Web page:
Illness-Related Distress in Women with Clinically Localized Cutaneous Melanoma
ABSTRACT BACKGROUND: Women may experience distress or changes in their quality of life following treatment for early-stage melanoma. In order to plan future interventions and identify areas of primary concern, we conducted a cross-sectional survey to describe the experiences of women treated for clinically localized melanoma. METHODS: We examined quality of life, levels of distress, appearance perceptions, body image, fear of recurrence, and reproductive concerns in 100 patients (age 21-90 years, M = 54.34 years). Most (61 %) had melanoma of the extremity, with a median depth of 1.1 mm (range, 0-10.5 mm). RESULTS: Significant depressive symptomatology occurred in 10 % of patients, and 12 % reported a clinically established high level of intrusive thoughts related to melanoma. Quality-of-life scores indicated more disruption on psychological, compared with social and physical functioning. Also, 64 % of women rated their appearance as worse post-treatment; 23 % were unsatisfied with the appearance of the surgical site. Recurrence concerns indicated significant worry about health and death. Most patients (>85 %) were not concerned about fertility, but 52 % worried that future children would have an increased risk of cancer. CONCLUSIONS: Some women treated for clinically localized melanoma reported high levels of distress associated with their altered body image and fear of recurrence. Improvements in patient education prior to surgical intervention may reduce the distress associated with the diagnosis and treatment of melanoma.
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ABSTRACT: Despite the increasing incidence of melanoma little is known about patients' emotional distress associated with this disease. Supplemented by the problem list (PL), the distress thermometer (DT) is a recommended screening instrument to measure psychosocial distress in cancer patients. Our objective was to explore the acceptance and the feasibility of the DT and PL as a concise screening tool in an ambulatory setting for routine care and to elucidate determinants of distress in melanoma patients with regard to sociodemographic and clinical variables. Consecutive melanoma outpatients were asked to complete the DT with the PL prior to their scheduled consultation. Demographic and clinical data were obtained from the patients' charts. Clinical data included melanoma stage, time since diagnosis, previous treatment, current treatment, and other cancer disease. Out of 734 patients recruited into the study, 520 patients (71%) completed both the DT and the PL. Forty-seven percent met the ≥5 cut-off score for distress. Younger and employed patients reported higher distress than older and retired patients. A cut-off score of ≥5 was closely associated with self-reported emotional sources of distress, with practical problems, especially at work, family problems (dealing with the partner), and physical problems like pain, appearance, getting around, and nausea. Apart from higher distress under current systemic treatment, no associations were found between distress and clinical data. The DT together with the PL seems to be an economically reasonable screening tool to measure psychosocial distress in melanoma patients. In particular, younger melanoma patients who are currently employed are prone to experience distress at some point after diagnosis, but there appears to be almost no association between clinical data and the extent of distress. To characterize the impact of distress on disease outcome and quality of life in melanoma patients, further research is needed.PLoS ONE 07/2013; 8(7):e66800. DOI:10.1371/journal.pone.0066800 · 3.53 Impact Factor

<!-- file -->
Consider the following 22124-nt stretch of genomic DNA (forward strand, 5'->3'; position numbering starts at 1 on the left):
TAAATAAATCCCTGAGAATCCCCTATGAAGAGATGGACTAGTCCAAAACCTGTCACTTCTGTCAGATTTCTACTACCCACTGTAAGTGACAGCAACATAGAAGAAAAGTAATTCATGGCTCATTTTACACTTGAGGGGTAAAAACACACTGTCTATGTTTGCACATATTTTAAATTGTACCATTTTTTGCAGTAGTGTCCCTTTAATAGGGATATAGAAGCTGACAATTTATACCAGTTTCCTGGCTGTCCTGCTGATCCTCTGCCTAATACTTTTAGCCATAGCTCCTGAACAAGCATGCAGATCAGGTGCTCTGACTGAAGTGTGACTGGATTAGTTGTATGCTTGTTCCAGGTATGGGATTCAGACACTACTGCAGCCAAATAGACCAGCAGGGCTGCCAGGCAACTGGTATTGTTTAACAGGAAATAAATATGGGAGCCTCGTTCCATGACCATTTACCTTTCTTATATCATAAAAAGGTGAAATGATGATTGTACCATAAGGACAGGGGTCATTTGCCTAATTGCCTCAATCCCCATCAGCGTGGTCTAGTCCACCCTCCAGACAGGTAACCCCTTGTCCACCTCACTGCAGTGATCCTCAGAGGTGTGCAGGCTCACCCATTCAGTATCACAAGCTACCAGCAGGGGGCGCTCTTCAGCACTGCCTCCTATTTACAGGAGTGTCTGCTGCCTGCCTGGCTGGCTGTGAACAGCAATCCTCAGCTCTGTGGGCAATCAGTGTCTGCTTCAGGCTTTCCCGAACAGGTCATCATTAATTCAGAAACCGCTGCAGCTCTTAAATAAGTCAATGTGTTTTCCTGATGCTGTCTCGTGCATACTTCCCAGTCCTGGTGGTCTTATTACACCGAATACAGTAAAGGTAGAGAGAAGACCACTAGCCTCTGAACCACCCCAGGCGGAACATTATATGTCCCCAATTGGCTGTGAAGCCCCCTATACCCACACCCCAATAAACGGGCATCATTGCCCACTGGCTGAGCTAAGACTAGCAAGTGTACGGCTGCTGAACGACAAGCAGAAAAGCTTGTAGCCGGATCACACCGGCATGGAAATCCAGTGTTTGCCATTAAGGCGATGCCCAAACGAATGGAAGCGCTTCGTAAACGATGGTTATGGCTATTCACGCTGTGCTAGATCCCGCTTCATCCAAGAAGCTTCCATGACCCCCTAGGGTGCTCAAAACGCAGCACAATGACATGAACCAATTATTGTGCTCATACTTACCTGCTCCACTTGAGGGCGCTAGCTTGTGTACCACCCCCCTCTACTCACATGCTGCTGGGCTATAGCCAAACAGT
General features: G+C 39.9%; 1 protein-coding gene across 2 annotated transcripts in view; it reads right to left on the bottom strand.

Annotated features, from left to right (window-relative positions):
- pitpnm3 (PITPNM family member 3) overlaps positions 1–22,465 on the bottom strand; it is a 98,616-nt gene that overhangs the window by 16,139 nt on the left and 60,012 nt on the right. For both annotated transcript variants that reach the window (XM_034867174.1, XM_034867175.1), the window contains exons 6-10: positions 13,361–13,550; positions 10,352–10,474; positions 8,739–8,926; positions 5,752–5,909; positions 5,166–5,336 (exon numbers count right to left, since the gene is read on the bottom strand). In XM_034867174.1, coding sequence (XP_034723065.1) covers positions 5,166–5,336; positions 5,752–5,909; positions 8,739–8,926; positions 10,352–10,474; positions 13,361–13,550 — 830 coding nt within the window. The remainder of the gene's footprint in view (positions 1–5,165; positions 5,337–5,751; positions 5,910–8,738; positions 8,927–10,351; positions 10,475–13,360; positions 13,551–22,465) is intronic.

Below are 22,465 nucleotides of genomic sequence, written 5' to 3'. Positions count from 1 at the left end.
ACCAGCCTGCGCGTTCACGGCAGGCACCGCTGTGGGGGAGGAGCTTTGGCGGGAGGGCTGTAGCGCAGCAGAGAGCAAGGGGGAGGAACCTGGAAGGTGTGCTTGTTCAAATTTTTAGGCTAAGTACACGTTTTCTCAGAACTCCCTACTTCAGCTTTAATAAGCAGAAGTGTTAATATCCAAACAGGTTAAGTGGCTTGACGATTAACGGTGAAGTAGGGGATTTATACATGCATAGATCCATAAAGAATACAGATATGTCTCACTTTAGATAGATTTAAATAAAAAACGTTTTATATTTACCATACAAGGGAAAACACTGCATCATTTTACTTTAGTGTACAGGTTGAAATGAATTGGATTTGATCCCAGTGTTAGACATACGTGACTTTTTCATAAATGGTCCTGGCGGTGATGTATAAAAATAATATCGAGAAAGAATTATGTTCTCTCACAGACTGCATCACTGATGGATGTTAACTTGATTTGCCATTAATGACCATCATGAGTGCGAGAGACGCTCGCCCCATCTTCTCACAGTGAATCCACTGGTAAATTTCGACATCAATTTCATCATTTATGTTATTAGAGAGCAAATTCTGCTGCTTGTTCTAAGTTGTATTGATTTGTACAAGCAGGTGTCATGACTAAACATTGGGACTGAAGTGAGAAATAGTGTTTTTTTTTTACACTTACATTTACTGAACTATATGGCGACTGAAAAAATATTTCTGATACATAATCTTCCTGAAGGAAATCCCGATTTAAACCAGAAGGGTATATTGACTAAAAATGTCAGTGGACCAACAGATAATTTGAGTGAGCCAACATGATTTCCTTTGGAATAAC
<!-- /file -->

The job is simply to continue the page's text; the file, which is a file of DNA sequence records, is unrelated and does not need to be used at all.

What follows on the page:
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ABSTRACT: Little is known about melanoma survivors' long-term symptoms, sun protection practices, and support needs from health providers.Supportive Care Cancer 05/2014; DOI:10.1007/s00520-014-2286-0 · 2.50 Impact Factor
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ABSTRACT: For young women who were diagnosed with cancer prior to having children, reproductive potential might affect the quality of life (QoL). This systematic review looks at fertility issues in young female cancer patients, focusing on their influence on psychological well-being, specific fertility-related interventions and reproductive decisions. Thirteen medical and social science databases were searched for relevant articles up to December 2012, according to PRISMA guidelines. Twenty-six articles meeting the eligibility criteria were included in the review, along with 5 additional papers that missed the inclusion criteria narrowly. Narrative synthesis was used to analyse the studies. Depression, anxiety and quality of life (QoL) seemed to be related to the perceptions of reproductive issues rather than to the fertility status based on the type of treatment received. Fertility-related interventions improved patients' QoL, decisional regret, and decisional conflict. Finally, cancer influenced women's reproductive decisions. Pursuing pregnancy was affected mainly by worries about child's and mother's health. Decisions about treatment were influenced by the wish to preserve fertility. The generalisability of these results might be undermined by small sample sizes and homogeneity of participants within and across the studies. Inferences about causality of associations are problematic due to predominantly cross-sectional design. The existing literature gives preliminary insight into the importance of fertility for young women diagnosed with cancer. However, more research is needed in order to offer patients comprehensive care.Journal of Cancer Survivorship 08/2014; 8(4). DOI:10.1007/s11764-014-0388-9 · 3.29 Impact Factor